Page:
Ready, Set, Go! Tips for Preparing For The Summer Season

It’s almost that time again. A time when children start counting down the days to the end of their school term, and parents start wondering: how are we going to survive three months of unstructured living with teens and little ones home all day?

Not to worry!

In this post, we offer some suggestions for prepping for the summer season. Follow these ideas and you’ll find the relaxed fun of summer much more enjoyable for you, too.

1) Have a family meeting to review everyone’s summer wish list.

Now is the time for finding out who wants what this summer. Does your youngest want to go to science camp? Does your teenager want to start driving lessons with an accredited instructor? Does everyone want to rent a cottage for two weeks? And don’t forget to ask your nanny what their plans are! If they are planning to be away for two or three weeks, you need to know the dates, to decide how you’ll handle childcare in their absence. (Here’s a very helpful link for finding camps of all kinds across America:

2) Create a shared calendar.

It’s important to have a schedule of activities on your phone or laptop, of course. But you should start one that everyone can see and add to as plans are firmed up in the coming weeks. For example: let’s say your teen plans to go away with friends for a two-day trip. If it’s on the family calendar, you will make sure you don’t rent a cottage during dates that conflict with their plans.

family on pier at sunset

3) They may be on vacation, but they should still help out!

Children of all ages love summer. However, they should still stick to assigned chores and help with seasonal ones, like raking the yard and cleaning up the basement or garage. Ask them to help you organize the house so you are all ready for summer. That may mean cleaning up around the pool or any other task that you do every year to maintain the home. The sooner these things are taken care of, the sooner the whole family can shift into summer mode.

4) Go through your child’s closet and get rid of old clothing.

Every child grows a lot between one summer and the next, so clearing out items that don’t fit is essential. Figure out what can be donated to charity. Check whether their swimsuit still fits. The same goes for summer footwear – chances are last year’s sandals won’t measure up this year. Make a list of what your child needs for the season, and as soon as summer stock arrives, go shopping. Go through your own wardrobe as well, and replace worn out shoes, clothes, and other summer items like tote bags and handbags.

5) Organize a summer “tool kit.”

By this, we mean to choose a place to keep summer essentials, like hats, sunscreen, towels for the beach, and other assorted items. Make sure your child has a refillable water bottle to take on play dates and walks. And don’t forget to take stock of your first aid kit! Replace the bandage supply and other necessities that may have depleted since last summer.

travel guide booklet

6) Draft a list of summer expenses.

Now is the time to review your resources and check if there is any shortfall. The fees of summer camps keep rising, food costs are increasing, and other unanticipated expenses may crop up. Have you found, for example, that cottages for rent are costlier than you expected? If so, can you afford the increase, or will you have to implement “plan B” for the family holiday? Having a contingency plan in case something doesn’t work out is crucial. Perhaps the family can rent a cottage with friends or another family member, to reduce costs. Or perhaps you can rent a place for two weeks instead of three. The point here is that it’s important to know what you’ll do if your first choice for summer vacation can’t be realized.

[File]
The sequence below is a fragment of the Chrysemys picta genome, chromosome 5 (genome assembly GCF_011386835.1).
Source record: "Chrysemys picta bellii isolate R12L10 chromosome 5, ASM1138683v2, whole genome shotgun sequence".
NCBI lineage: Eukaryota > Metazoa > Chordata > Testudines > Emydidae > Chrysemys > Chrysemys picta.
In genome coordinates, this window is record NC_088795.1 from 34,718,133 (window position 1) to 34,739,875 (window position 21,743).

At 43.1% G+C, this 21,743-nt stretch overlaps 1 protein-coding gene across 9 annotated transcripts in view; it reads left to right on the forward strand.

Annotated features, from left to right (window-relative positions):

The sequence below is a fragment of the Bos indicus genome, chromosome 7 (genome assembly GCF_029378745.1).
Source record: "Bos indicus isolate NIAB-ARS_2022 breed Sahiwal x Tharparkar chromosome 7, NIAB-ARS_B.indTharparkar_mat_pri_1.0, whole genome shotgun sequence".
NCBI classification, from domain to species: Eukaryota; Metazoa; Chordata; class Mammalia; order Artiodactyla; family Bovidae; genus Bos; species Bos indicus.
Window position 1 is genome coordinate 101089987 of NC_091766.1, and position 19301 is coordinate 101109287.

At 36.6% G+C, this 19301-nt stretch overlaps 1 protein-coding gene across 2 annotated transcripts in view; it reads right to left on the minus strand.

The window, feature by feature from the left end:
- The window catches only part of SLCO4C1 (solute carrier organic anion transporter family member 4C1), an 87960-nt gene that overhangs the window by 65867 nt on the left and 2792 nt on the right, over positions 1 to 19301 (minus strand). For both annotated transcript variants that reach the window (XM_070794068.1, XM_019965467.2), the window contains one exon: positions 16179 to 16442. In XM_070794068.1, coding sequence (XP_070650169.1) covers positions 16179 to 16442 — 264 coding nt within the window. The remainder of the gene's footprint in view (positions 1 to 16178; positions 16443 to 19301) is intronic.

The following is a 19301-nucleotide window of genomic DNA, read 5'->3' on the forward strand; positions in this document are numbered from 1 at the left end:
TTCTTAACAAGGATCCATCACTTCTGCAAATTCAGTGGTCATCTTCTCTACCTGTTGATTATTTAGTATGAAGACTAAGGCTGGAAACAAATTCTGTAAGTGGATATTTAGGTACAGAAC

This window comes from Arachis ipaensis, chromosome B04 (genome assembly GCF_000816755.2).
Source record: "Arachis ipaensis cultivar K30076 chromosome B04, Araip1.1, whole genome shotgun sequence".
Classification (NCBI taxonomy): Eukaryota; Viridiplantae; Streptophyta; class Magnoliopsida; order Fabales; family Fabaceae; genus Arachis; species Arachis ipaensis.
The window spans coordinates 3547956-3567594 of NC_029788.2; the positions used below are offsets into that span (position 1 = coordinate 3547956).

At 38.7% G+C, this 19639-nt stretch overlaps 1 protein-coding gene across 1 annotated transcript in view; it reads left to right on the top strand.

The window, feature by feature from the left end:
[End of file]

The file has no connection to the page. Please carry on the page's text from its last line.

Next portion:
7) Keep your sense of humor!

Not every detail may work out exactly as everyone hopes but set a good example by remaining cheerful and upbeat. If your youngest can’t get into theater camp because it’s full, don’t let them dwell in discouragement. Find something else that fits with their dreams, and talk it up! Part of your role as summer coordinator is acting as a cheerleader, so even if some things don’t work out, have lots of other options at hand for the family to pour over.

8) Make sure others know your travel schedule.

It’s wise to fill others in when you’re going away during the summer months. You don’t want relatives announcing plans to “pop by” during the week you are out of town, right? Also, make sure you inform the security company connected to your home’s alarm system of the dates you’ll be gone (if applicable). Tell them how to reach you in case of an emergency. And don’t announce your departure date on social media. Security experts have cautioned that empty houses have been targeted lately by robbers because they are easier to access. It’s highly unlikely, we know, but err on the side of caution and post vacation pictures when you get back, instead.

family vehicle loaded with luggage for vacation

Summer vacation is a wonderful time for families because they spend more time together in a relaxed way that is also busy and active. As long as you get to spend time with your children, even though they are constantly on the go, most parents are happy to sit back and watch the whirlwind unfold. Carve out at least a week or two for the family to spend together, doing fun activities like swimming, hiking, and getting lots of time off screens and in the fresh air. These are the times that create lasting memories that everyone will cherish for years to come.